Fans Font Friday 1 – Flirtations

Apart from the small matter of the horrifying death and illness we see around us and in the media, by now we are all heartily *tired* of this pandemic. Whether we are stuck at home, stuck working, stuck taking on new household/schooling responsibilities, any combination thereof or—I hope not—stuck in bed with *any* ailment, a diversion is necessary.

Behold: April is fan month!

For the next three weeks, I’ll be bringing you font-related posts about hand fans: the old, the new, the folding, the fixed, the genteel, the rude. Today’s post is about the Victorian language of flirtation using fans (and other items).

Ways to tell the coronavirus: “I wish to get rid of you.”

  • Twirling a fan in one’s left hand or, alternately, placing it to one’s left ear
  • Biting the tips of one’s gloves
  • Twirling one’s handkerchief in the left hand
  • Carrying one’s hat in the left hand
  • Folding up one’s parasol
  • Placing one’s stamp in the left corner of one’s envelope

As a left-handed person, I am buoyed by these acknowledgements of the power of the sinister (see what I did there?).

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(Rainbow) Flag Font Friday

In-person LGBTQIA+ celebrations may be cancelled this year, but a new(ish) typeface can soothe your wounds with rainbow colored curves and strokes. Behold: the typeface “Gilbert.”

[Update] I’m getting some formatting errors in this post, so here’s a link to the original article: https://www.typewithpride.com/


On 31 March, 2017, Gilbert Baker, the creator of the iconic Rainbow Flag, sadly passed away. Mr. Baker was both an LGBTQ activist and artist, and was known for helping friends create banners for protests and marches. To honor the memory of Gilbert Baker, NewFest and NYC Pride partnered with Fontself to create a free font inspired by the design language of the iconic Rainbow Flag, the font was named ‘Gilbert’ after Mr. Baker. A preview version of the font can be downloaded for free in the download section.

(Videos, animations and lots more type specimens at https://www.typewithpride.com/.)

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Fur and Feathers Not-Font Not-Friday-Either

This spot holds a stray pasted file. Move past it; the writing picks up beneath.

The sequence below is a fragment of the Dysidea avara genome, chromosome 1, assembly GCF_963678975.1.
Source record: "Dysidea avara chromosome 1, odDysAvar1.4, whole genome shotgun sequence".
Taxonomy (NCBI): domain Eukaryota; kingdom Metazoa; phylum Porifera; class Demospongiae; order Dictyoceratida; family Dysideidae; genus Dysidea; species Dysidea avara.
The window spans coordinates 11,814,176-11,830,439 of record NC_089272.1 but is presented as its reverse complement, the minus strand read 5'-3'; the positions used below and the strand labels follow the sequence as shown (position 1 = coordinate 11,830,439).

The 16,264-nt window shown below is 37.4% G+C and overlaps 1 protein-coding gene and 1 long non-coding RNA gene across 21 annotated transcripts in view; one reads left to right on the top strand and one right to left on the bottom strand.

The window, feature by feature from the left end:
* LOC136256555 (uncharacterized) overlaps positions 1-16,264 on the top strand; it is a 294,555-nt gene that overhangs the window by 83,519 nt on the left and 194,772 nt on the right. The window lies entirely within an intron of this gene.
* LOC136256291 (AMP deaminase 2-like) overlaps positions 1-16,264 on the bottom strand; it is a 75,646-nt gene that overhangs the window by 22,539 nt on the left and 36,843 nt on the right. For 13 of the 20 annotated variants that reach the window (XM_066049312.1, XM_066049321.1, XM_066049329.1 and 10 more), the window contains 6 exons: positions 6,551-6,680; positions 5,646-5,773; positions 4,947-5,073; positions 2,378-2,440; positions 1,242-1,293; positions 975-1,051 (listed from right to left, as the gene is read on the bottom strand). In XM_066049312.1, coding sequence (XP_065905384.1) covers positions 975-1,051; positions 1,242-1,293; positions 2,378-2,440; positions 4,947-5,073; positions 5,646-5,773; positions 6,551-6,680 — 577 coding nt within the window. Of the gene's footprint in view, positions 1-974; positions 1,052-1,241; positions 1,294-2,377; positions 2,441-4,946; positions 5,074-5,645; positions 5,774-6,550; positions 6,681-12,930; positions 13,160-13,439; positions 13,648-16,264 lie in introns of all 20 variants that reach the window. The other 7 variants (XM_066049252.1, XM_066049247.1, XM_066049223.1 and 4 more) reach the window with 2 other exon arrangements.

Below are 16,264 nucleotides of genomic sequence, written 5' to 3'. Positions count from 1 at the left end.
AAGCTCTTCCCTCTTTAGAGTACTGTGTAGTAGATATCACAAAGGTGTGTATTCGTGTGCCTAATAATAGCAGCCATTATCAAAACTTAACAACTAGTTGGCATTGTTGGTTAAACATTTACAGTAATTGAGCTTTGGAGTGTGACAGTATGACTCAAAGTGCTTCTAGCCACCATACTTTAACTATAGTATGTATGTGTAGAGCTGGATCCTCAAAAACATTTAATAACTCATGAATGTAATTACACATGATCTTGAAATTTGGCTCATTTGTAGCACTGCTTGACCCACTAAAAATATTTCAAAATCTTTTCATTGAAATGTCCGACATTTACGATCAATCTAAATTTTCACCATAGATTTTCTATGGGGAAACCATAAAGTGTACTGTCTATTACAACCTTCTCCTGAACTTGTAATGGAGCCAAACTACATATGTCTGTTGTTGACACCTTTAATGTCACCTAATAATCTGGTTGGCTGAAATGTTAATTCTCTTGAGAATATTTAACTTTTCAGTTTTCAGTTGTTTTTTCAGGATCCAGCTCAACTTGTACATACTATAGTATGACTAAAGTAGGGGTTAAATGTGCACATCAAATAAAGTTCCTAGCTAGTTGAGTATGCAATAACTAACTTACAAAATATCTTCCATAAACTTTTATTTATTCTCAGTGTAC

The human world is going to hell—if it’s not there already—but our animals still need us. No fonts today. Long post.

TL;DR 

  • Walking your dogs and petting your cats (and other critters) helps both them and you
  • I miss my kitty “socializing” at the SF SPCA
  • The Fear Free® training program was helpful for me

Aces and Eights, peaceful for once

From the soothing effect of watching fish in a tank to the warm wiggliness of a guinea pig to the calming reaction to petting a dog or cat, and then the frisson of sensation as the cat bites you, animals provide an important presence of unconditional love in many of our lives. And they inspire us to give them unconditional love back. Right now we need them, and they need us, more than ever. With many of us staying home from work or school, if we can, pets are receiving an unexpected but welcome bonanza of attention.

In San Francisco, we’ve been under “shelter in place” orders since Tuesday, March 17; just a few days but it feels longer. Taking breaks from worrying about the terrible and undoubtedly soon-to-be-worse pandemic apocalypse, shortage of PPE for our beleaguered medical staff and first responders, governmental clusterfuck of inaction and bad information—where was I, right, taking breaks—to pet and play with our animals can help reduce our considerable stress, and enhance the bond between us and them. Animals pick up on our stress too, so you can reassure them with petting, exercise and (occasional) treats.